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Aug. 2, 2009

BANGKOK, Thailand – Nnemkadi Ogwumike posted game-highs of 22 points and 20 rebounds to lead the 2009 USA U19 World Championship Team (8-1) to an 87-71 gold medal victory over Spain (8-1) on Sunday night in Bangkok, Thailand. For her play throughout the tournament, Ogwumike, who ranked seventh overall in scoring (13.6 ppg.) and third for rebounding (9.9 rpg.) among the 16-team field, was named to the 2009 FIBA U19 World Championship All-Tournament Team. South Carolina freshman Kelsey Bone poured in 18 points and snagged six rebounds in the gold medal game.

The U.S. now owns a record four gold medals and one bronze at the FIBA U19 Worlds and has posted a 49-11 all-time record in U19 World Championship play. Argentina (6-3) claimed its first medal at this event with a 58-51 victory over Canada (4-5) in the bronze medal game.

In addition to the play of Ogwumike and Bone, the U.S. was aided in the victory by 21 points from Samantha Prahalis; Shenise Johnson also notched a double-double with 11 points and 10 boards; while Skylar Diggins celebrated her 19th birthday by scoring 10 points and collecting seven rebounds.

“We started out better than any team I’ve seen play,” said Carol Owens, USA and Northern Illinois University head coach. “We were ready; we were focused. Our intensity was very good. We knew at some point Spain was going to make their runs at us, but I think we held our composure. This was a gold medal team, and we earned every bit of it. We started out slow, but we got better and they believed in the vision that we had for them.

“Nneka was awesome, as usual. I’m always probably harder on Nneka because I know she can do so much. She takes it in stride, she gets better. She knew rebounding was important. She got a lot of offensive rebounds. With her and Kelsey inside, when they’re ready to go there’s no one who can guard them. No one.”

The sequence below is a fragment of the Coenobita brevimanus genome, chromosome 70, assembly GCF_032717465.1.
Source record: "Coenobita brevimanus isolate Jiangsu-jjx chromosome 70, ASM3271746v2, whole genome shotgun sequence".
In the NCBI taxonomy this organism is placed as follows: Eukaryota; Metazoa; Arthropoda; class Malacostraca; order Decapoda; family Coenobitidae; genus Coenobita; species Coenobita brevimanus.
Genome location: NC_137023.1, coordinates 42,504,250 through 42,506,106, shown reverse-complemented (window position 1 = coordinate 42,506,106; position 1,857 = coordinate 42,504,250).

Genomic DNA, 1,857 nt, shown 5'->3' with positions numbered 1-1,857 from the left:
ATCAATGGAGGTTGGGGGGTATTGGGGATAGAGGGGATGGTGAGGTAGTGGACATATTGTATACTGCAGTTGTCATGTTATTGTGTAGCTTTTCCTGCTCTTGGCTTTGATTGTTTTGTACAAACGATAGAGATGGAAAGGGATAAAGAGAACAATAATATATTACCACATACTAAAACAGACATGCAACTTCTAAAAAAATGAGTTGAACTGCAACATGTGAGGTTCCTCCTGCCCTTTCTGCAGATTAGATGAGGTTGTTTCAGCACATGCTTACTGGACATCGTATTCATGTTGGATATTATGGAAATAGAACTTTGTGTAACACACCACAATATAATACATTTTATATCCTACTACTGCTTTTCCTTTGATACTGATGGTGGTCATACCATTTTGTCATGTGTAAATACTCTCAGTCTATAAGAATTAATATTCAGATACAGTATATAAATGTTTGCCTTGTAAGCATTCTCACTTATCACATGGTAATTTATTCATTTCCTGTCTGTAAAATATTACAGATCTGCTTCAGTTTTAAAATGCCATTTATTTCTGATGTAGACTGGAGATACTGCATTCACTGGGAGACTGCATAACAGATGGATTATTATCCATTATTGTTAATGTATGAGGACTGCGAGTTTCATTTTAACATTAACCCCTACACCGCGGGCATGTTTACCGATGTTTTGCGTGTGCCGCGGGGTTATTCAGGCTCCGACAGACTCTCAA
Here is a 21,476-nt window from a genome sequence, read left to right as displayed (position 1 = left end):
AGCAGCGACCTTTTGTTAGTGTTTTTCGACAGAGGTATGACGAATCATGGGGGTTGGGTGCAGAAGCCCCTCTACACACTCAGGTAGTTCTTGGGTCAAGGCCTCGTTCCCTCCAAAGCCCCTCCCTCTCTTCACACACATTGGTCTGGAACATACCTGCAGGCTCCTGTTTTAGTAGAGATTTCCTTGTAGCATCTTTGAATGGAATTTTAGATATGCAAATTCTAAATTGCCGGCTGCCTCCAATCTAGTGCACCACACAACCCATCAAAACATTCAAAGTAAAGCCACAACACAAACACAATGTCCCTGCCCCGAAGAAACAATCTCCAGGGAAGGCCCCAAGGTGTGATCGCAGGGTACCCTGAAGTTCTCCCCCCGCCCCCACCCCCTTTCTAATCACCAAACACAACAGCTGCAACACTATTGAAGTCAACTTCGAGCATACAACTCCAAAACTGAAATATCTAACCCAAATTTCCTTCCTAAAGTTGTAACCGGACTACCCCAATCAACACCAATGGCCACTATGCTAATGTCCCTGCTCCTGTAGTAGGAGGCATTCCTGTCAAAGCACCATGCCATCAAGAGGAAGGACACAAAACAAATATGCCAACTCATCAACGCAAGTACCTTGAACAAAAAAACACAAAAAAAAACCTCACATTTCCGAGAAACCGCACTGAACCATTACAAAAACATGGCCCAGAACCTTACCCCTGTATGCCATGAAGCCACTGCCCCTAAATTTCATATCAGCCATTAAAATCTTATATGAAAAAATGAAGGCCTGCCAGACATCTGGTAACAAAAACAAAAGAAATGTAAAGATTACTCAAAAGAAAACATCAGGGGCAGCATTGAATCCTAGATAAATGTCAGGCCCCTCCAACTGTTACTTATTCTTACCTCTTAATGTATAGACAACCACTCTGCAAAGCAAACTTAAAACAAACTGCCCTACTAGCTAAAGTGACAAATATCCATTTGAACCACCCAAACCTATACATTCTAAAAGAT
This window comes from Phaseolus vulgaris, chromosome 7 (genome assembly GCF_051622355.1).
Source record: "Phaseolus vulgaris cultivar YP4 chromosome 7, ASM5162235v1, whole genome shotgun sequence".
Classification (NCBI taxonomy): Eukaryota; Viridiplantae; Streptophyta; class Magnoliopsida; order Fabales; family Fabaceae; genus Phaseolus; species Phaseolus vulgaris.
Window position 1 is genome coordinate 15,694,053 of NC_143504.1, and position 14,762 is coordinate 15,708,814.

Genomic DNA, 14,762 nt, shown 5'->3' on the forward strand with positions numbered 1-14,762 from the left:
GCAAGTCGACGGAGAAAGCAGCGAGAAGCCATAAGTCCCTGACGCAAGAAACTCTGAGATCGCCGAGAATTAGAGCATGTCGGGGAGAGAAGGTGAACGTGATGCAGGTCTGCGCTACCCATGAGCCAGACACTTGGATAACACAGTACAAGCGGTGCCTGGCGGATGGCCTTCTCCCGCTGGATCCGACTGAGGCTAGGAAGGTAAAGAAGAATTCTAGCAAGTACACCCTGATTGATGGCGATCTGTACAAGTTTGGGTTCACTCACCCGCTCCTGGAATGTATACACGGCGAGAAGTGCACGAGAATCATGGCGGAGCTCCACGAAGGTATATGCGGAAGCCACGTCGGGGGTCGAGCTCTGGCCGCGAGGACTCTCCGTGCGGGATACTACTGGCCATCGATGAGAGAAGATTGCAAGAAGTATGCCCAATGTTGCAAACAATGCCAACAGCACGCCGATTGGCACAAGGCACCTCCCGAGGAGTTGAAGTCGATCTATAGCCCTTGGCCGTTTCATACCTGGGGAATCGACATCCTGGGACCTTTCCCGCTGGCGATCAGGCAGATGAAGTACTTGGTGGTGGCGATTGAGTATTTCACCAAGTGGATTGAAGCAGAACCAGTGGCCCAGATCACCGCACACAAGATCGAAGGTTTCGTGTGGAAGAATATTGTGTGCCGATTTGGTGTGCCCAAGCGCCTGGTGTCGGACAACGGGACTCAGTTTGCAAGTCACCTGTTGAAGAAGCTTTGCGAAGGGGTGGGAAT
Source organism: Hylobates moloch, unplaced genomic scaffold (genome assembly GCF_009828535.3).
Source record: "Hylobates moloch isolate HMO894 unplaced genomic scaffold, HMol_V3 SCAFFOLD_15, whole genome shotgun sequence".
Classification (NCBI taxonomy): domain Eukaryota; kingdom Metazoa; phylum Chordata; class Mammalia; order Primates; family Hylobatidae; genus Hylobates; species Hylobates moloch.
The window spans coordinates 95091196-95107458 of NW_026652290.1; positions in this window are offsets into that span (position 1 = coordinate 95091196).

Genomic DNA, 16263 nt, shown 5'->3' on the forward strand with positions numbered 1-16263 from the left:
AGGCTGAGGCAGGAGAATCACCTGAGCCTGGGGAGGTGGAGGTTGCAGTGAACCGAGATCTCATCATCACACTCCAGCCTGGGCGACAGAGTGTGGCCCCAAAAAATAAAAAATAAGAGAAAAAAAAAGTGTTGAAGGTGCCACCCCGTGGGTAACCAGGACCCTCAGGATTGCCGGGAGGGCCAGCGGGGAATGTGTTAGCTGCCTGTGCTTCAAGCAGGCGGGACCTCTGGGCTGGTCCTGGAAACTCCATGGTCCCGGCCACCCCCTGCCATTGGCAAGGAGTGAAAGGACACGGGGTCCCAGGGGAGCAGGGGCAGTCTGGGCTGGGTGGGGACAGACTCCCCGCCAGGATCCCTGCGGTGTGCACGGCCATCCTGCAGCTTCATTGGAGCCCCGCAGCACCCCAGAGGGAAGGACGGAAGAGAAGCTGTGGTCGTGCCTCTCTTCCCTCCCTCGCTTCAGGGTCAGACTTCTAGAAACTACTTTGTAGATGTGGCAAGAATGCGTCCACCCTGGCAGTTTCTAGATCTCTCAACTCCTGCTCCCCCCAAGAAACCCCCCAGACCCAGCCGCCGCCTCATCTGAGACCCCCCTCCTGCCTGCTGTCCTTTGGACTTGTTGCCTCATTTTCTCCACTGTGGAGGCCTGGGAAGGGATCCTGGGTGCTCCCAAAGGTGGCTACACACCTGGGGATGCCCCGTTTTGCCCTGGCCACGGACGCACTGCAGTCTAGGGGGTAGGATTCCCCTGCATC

The U.S. exacted a bit of revenge against its opponent. After opening the tournament with a heartbreaking loss to Spain, the United States proved it was not about to lose again, especially with a gold medal on the line.

Similar to the USA’s semifinal contest against Canada, Spain hit a three to open the game at 9:45. Behind six points from Bone, however, the United States reeled off 14 unanswered points for the game’s largest scoring run. From there the teams swapped baskets, and with 3:28 to go in the first quarter Spain hit a pair of free throws, closing the gap to 24-16. The USA’s defense forced three turnovers, however, while its offense scored nine straight, including a Prahalis floater in the lane that dropped as the buzzer sounded. The USA’s lead was 33-16 at the end of the first stanza.

The American lead never again dropped below double digits. The score stood at 41-26 with 4:41 to play when five different players scored in an 8-2 run that ended with LaSondra Barrett hitting one of two from the line with under a minute before halftime. Spain got two more from the line before the buzzer sounded, and as the teams headed into the locker rooms for the break, the United States held a 19-point, 49-30 advantage.

By halftime Prahalis already had 14 points, Bone had 10 and Ogwumike and Johnson were well on her way to their double-doubles. Ogwumike had nine points and seven boards, and Johnson posted nine points and six boards in the first half.

In the second half Spain never was able to make a run and put together at most five points in a row as the U.S. held on tight to its lead for the gold medal victory. By the end of the third quarter, which Spain won 24-18 to pull as close as 13 points, 67-54, Ogwumike had her double-double with 16 points and 13 boards. The U.S. outscored Spain 20-17 in the fourth quarter and sailed in for the gold medal celebration.

Spain’s leading scorer was Leonor Rodriguez with 21 points.

The United States shot 44.2 percent (34-77 FGs) from the field and outrebounded Spain 46-33.

This marks Spain’s first medal of any kind as its best finish was fourth place in 2007, while Argentina’s top finish was ninth in 1997 and Canada’s best placing at the U19 Worlds was eighth place in 1985.

The 2009 FIBA U19 World Championship featured 16 national teams comprised of athletes 19-years-old or younger (born on or after Jan. 1, 1990) that qualified through their FIBA zone tournaments.